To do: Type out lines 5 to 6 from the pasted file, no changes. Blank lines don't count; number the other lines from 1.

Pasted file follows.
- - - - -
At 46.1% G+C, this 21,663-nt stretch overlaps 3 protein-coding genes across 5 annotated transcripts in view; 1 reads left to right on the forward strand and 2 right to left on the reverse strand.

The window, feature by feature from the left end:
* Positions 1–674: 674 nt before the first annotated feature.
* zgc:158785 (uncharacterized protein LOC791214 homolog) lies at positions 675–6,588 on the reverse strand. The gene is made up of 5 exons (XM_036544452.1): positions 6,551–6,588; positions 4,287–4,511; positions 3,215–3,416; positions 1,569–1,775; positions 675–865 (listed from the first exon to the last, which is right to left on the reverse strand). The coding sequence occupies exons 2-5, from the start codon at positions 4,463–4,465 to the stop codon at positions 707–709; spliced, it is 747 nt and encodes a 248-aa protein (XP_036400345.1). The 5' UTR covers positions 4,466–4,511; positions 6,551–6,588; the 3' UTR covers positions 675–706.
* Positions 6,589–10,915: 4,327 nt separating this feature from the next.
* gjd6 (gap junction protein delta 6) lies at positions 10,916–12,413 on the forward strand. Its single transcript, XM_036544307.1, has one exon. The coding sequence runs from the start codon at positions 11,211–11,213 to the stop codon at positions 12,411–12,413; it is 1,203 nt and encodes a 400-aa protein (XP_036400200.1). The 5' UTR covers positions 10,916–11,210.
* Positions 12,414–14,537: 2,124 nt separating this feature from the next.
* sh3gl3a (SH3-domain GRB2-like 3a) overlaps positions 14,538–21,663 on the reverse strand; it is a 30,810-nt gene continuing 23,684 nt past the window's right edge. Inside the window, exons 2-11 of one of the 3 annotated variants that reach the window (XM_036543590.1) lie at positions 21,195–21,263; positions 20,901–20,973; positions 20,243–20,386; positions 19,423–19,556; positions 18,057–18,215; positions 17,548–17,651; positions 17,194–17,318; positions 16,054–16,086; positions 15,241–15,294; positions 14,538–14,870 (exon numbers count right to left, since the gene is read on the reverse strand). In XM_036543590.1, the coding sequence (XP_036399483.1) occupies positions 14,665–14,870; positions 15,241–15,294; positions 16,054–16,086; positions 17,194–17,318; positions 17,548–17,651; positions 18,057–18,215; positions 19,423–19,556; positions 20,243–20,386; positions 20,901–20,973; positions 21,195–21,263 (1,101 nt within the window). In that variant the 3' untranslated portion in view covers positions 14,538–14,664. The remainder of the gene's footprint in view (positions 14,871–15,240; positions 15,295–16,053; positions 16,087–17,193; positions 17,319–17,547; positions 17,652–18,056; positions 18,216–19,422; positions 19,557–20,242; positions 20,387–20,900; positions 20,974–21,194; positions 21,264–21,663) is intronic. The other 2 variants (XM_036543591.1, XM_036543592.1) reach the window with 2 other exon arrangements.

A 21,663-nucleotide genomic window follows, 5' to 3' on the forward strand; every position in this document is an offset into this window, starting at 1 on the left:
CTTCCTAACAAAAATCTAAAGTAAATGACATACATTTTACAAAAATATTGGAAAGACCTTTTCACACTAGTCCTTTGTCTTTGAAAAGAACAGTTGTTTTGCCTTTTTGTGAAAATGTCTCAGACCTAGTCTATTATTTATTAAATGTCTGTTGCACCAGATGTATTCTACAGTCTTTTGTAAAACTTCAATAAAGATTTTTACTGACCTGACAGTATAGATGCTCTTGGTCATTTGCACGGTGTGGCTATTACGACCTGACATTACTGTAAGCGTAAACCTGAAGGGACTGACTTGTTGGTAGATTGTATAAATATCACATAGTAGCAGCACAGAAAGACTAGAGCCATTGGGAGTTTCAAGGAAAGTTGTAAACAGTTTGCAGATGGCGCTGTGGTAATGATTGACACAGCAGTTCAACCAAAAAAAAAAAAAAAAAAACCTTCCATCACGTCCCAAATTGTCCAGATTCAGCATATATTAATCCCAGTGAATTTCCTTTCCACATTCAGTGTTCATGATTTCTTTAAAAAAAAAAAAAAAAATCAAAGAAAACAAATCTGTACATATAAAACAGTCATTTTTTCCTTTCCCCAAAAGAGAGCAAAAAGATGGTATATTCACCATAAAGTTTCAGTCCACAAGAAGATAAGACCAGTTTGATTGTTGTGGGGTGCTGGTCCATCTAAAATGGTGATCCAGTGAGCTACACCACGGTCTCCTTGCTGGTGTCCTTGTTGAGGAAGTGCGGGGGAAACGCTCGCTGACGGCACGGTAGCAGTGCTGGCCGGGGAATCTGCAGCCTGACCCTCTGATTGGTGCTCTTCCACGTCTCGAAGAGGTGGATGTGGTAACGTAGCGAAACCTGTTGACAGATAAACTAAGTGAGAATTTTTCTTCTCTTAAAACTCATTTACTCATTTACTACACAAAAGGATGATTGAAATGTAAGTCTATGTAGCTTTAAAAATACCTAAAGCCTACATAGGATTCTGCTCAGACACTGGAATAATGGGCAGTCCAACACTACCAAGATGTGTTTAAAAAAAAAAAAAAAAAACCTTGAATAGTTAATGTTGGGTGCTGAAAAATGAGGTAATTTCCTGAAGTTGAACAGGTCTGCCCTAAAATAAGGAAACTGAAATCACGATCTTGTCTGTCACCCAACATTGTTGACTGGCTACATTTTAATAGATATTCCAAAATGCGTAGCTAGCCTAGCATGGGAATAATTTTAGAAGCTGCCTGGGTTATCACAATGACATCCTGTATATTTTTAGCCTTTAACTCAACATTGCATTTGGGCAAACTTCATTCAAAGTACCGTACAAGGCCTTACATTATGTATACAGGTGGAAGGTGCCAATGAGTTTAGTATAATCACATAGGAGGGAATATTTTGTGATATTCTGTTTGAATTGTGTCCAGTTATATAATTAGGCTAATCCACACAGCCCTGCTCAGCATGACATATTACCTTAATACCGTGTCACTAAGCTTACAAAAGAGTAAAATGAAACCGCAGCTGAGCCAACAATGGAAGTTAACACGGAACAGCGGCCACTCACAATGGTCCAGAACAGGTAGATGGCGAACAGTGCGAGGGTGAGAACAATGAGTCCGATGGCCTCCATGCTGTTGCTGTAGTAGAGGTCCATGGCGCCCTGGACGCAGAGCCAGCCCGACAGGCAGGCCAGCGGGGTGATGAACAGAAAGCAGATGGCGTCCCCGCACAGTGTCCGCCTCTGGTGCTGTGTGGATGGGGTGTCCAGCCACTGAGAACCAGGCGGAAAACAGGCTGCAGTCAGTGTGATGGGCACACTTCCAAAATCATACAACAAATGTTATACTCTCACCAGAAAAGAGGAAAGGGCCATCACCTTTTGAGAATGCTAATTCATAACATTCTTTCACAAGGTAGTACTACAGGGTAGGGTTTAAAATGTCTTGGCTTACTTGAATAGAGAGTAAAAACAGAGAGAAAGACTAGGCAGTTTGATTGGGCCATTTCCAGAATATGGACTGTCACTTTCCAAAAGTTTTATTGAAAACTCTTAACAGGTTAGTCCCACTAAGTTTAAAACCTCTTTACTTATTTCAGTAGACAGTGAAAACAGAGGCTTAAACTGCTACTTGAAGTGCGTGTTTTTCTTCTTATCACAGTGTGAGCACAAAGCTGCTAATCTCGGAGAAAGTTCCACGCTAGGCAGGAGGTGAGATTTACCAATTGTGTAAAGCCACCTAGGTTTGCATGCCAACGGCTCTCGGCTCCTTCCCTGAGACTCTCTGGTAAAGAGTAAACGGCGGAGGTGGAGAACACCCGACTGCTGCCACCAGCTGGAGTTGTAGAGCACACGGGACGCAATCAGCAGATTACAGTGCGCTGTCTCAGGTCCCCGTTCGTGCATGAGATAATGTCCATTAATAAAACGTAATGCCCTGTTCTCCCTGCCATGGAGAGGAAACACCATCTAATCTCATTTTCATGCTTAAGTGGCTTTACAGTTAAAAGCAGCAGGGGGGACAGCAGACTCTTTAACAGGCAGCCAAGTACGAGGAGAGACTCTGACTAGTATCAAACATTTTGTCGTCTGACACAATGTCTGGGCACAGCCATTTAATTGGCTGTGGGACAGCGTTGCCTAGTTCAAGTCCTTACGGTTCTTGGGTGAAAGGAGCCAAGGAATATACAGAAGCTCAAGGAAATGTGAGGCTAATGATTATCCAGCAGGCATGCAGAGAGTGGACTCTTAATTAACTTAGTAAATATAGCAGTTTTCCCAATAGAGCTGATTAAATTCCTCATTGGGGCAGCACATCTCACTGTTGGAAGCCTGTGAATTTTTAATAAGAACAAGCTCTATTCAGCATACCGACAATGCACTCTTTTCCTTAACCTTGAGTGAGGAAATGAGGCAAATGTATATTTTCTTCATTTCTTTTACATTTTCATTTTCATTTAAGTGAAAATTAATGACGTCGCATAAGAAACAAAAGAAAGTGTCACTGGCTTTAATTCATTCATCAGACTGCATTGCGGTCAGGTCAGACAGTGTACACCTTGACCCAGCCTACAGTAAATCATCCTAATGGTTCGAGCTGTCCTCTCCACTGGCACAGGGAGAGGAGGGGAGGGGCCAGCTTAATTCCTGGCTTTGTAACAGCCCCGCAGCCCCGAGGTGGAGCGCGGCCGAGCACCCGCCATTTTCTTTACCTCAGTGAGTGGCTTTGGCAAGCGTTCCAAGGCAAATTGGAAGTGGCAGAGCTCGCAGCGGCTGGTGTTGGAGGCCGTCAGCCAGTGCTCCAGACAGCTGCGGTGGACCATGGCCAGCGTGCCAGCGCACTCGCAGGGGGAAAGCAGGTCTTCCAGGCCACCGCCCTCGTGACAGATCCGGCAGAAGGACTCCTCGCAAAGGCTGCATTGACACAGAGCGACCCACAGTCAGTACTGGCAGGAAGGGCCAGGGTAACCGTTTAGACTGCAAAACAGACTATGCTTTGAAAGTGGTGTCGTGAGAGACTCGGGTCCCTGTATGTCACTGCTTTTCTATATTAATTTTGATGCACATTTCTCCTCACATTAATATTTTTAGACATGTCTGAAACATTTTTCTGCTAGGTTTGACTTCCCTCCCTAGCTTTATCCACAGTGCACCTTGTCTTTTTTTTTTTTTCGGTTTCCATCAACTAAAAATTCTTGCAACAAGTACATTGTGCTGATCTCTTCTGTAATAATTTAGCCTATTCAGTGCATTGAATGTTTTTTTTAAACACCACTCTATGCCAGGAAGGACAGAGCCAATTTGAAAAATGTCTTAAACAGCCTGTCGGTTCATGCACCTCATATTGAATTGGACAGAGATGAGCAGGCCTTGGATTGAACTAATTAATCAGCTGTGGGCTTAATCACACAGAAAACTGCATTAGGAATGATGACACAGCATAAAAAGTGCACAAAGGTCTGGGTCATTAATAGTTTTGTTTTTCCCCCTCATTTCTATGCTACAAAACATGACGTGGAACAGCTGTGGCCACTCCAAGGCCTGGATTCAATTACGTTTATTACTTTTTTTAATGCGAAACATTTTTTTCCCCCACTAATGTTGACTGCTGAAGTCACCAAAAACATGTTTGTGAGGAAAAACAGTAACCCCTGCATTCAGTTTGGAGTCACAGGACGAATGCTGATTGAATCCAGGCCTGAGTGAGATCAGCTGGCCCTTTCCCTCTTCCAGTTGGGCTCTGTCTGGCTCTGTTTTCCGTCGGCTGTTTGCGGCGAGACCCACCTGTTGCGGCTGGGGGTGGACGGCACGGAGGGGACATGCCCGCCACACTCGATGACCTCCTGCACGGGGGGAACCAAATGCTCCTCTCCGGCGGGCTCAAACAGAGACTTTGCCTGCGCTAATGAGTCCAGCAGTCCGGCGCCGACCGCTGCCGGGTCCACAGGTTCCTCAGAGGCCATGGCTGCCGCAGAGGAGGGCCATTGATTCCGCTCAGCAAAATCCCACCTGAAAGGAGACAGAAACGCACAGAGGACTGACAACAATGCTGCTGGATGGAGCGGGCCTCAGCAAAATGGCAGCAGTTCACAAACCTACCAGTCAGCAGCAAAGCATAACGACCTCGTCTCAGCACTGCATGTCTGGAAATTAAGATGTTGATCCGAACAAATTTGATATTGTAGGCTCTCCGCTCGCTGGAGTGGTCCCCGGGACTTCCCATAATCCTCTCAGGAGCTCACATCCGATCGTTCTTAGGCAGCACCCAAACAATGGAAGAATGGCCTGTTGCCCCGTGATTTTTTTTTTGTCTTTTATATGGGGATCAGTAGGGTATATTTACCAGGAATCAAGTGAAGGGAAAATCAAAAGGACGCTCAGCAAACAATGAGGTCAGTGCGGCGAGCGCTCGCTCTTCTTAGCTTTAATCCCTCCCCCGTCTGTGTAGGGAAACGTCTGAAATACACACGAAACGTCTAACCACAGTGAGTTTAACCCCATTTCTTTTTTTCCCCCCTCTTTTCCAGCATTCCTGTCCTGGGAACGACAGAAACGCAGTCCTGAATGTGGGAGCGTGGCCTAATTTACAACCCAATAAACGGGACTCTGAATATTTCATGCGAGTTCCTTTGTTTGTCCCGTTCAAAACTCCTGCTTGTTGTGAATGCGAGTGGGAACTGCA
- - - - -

* Positions 6,589–10,915: 4,327 nt separating this feature from the next.
* gjd6 (gap junction protein delta 6) lies at positions 10,916–12,413 on the forward strand. Its single transcript, XM_036544307.1, has one exon. The coding sequence runs from the start codon at positions 11,211–11,213 to the stop codon at positions 12,411–12,413; it is 1,203 nt and encodes a 400-aa protein (XP_036400200.1). The 5' UTR covers positions 10,916–11,210.